A Film That Changes Its Order Each Time You Watch It
There are 362,880 different ways to watch Nicolas Rey's differently, Molussia. Playing tonight at REDCAT at 8:30, with the filmmaker in person, this fictional documentary consists of nine discrete segments meant to be sequenced in a random order each time the film is shown.
Probability thus dictates that anyone in attendance for this particular screening will experience Molussia differently from anyone before them -- or after, for that matter. This structural conceit alone makes Rey's adaptation of The Molussian Catacomb, Günther Anders' 1936 novel detailing a fascist society and those living under its authoritarian thrall, a unique viewing experience. That one can imagine any possible sequencing of the nine reels being as powerful as any other makes the complete work something more, something special.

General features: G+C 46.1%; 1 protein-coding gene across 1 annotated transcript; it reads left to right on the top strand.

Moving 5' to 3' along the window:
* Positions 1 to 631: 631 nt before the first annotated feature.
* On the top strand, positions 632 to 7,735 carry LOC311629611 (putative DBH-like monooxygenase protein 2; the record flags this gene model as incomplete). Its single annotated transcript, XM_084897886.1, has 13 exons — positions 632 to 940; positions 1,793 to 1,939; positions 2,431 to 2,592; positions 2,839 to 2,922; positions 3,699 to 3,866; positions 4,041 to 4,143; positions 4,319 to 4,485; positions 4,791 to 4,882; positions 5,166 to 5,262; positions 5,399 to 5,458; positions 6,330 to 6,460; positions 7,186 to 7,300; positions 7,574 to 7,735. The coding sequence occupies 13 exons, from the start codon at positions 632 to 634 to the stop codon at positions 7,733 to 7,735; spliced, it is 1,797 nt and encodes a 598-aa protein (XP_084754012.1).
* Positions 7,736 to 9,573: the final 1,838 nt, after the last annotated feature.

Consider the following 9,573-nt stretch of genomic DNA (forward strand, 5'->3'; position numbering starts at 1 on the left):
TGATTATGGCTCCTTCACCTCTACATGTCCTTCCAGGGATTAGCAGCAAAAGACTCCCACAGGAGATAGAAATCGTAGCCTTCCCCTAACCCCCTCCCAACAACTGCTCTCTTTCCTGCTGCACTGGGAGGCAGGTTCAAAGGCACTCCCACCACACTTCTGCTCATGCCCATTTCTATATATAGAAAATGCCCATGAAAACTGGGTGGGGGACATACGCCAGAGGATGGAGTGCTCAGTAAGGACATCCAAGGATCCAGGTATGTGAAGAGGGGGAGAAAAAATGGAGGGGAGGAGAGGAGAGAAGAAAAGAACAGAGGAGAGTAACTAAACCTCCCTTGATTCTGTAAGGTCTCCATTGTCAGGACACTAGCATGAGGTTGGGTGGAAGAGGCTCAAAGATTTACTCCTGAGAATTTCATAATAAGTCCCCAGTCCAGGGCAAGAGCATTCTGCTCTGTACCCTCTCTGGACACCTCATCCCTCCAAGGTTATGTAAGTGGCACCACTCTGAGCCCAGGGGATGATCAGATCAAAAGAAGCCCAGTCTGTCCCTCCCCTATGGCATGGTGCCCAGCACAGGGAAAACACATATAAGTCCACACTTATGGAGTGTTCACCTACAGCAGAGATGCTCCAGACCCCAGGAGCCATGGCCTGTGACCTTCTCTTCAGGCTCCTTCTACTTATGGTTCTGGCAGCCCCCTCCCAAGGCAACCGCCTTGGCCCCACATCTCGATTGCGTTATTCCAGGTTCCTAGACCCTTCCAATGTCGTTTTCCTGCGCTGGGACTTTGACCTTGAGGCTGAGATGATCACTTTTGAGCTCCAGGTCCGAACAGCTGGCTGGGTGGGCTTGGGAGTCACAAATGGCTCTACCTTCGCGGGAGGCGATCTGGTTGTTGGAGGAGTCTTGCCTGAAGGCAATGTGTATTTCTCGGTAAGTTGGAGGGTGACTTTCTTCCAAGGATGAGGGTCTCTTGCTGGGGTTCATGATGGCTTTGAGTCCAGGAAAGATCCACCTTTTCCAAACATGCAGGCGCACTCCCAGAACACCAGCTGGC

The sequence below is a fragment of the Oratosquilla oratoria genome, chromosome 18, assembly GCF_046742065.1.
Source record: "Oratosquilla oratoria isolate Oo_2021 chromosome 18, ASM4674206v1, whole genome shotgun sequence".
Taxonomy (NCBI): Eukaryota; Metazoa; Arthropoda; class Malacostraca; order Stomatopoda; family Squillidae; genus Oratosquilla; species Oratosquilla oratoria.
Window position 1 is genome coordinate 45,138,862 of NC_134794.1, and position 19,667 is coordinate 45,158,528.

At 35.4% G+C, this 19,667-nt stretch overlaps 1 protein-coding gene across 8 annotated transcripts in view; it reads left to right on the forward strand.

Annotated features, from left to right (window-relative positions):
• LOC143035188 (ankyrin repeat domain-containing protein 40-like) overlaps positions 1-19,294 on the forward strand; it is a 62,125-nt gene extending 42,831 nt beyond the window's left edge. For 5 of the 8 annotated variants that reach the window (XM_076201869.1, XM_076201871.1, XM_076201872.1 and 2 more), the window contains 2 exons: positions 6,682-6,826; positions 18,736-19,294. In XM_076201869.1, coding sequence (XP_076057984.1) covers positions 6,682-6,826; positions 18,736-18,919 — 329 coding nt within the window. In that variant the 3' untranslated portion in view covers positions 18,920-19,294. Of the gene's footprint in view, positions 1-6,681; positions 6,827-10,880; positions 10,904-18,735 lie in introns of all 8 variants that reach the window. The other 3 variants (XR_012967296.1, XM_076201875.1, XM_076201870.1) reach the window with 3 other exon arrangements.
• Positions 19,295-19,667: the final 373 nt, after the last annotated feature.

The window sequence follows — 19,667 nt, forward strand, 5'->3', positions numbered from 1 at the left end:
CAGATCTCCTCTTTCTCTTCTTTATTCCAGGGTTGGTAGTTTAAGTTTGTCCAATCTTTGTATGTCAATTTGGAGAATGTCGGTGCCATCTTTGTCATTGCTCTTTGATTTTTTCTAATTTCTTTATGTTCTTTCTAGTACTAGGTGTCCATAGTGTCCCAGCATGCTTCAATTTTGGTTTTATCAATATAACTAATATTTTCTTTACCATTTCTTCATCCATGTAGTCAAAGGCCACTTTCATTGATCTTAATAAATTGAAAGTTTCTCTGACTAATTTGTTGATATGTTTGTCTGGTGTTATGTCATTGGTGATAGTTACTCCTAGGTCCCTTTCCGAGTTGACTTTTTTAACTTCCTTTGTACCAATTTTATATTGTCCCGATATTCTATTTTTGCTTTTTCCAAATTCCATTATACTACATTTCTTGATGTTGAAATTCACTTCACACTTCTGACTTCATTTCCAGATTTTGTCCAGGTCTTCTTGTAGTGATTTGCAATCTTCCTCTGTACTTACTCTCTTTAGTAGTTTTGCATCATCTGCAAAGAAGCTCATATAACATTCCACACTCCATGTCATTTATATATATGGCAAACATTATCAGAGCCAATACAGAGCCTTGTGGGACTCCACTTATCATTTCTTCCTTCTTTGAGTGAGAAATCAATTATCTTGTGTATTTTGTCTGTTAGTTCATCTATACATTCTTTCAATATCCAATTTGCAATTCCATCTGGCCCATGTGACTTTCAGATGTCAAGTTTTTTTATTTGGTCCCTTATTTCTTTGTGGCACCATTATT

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Shot on wonderfully grainy 16mm, the images are so tattered and ghostly as to resemble an actual historical artifact uncovered from the dreamed-up civilization of the title: imposing buildings whose grayness just slightly differentiates them from the washed-out sky dominate some sequences, while similarly monochrome landscapes evoke an eerie serenity in others. Though the structures men have built and elements they can't control abound, the leaders and citizens of Molussia are themselves glimpsed rarely and usually in passing. Voice-over narration answers some of the questions raised by these striking visuals -- a series of clipped conversations between two political prisoners named Olo and Yegussa are both revealing and enigmatic -- but not nearly enough to sap the film of its mystery and intrigue.
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